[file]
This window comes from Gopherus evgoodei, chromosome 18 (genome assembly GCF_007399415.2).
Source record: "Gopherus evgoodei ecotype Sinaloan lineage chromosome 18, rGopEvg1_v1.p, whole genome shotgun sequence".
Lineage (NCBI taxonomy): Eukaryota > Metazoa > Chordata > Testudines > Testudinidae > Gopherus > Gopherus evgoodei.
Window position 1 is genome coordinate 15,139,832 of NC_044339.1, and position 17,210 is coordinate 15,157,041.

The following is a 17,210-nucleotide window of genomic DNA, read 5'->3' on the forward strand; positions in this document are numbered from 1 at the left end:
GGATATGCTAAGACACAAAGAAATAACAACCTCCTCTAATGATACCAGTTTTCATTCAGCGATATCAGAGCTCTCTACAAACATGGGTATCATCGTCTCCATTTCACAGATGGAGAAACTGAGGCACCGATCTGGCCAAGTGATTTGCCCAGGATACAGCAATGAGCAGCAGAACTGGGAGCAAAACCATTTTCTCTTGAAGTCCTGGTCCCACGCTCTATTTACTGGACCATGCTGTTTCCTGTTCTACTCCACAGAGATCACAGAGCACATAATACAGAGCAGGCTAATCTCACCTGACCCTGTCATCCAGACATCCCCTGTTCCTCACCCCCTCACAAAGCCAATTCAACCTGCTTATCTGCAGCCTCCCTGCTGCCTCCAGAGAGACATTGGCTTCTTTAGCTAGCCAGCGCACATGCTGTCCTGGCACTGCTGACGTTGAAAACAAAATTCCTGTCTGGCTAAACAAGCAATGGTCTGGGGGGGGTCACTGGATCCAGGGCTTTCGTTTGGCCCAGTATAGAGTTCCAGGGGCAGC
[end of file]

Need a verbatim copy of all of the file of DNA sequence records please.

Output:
This window comes from Gopherus evgoodei, chromosome 18 (genome assembly GCF_007399415.2).
Source record: "Gopherus evgoodei ecotype Sinaloan lineage chromosome 18, rGopEvg1_v1.p, whole genome shotgun sequence".
Lineage (NCBI taxonomy): Eukaryota > Metazoa > Chordata > Testudines > Testudinidae > Gopherus > Gopherus evgoodei.
Window position 1 is genome coordinate 15,139,832 of NC_044339.1, and position 17,210 is coordinate 15,157,041.

The following is a 17,210-nucleotide window of genomic DNA, read 5'->3' on the forward strand; positions in this document are numbered from 1 at the left end:
GGATATGCTAAGACACAAAGAAATAACAACCTCCTCTAATGATACCAGTTTTCATTCAGCGATATCAGAGCTCTCTACAAACATGGGTATCATCGTCTCCATTTCACAGATGGAGAAACTGAGGCACCGATCTGGCCAAGTGATTTGCCCAGGATACAGCAATGAGCAGCAGAACTGGGAGCAAAACCATTTTCTCTTGAAGTCCTGGTCCCACGCTCTATTTACTGGACCATGCTGTTTCCTGTTCTACTCCACAGAGATCACAGAGCACATAATACAGAGCAGGCTAATCTCACCTGACCCTGTCATCCAGACATCCCCTGTTCCTCACCCCCTCACAAAGCCAATTCAACCTGCTTATCTGCAGCCTCCCTGCTGCCTCCAGAGAGACATTGGCTTCTTTAGCTAGCCAGCGCACATGCTGTCCTGGCACTGCTGACGTTGAAAACAAAATTCCTGTCTGGCTAAACAAGCAATGGTCTGGGGGGGGTCACTGGATCCAGGGCTTTCGTTTGGCCCAGTATAGAGTTCCAGGGGCAGC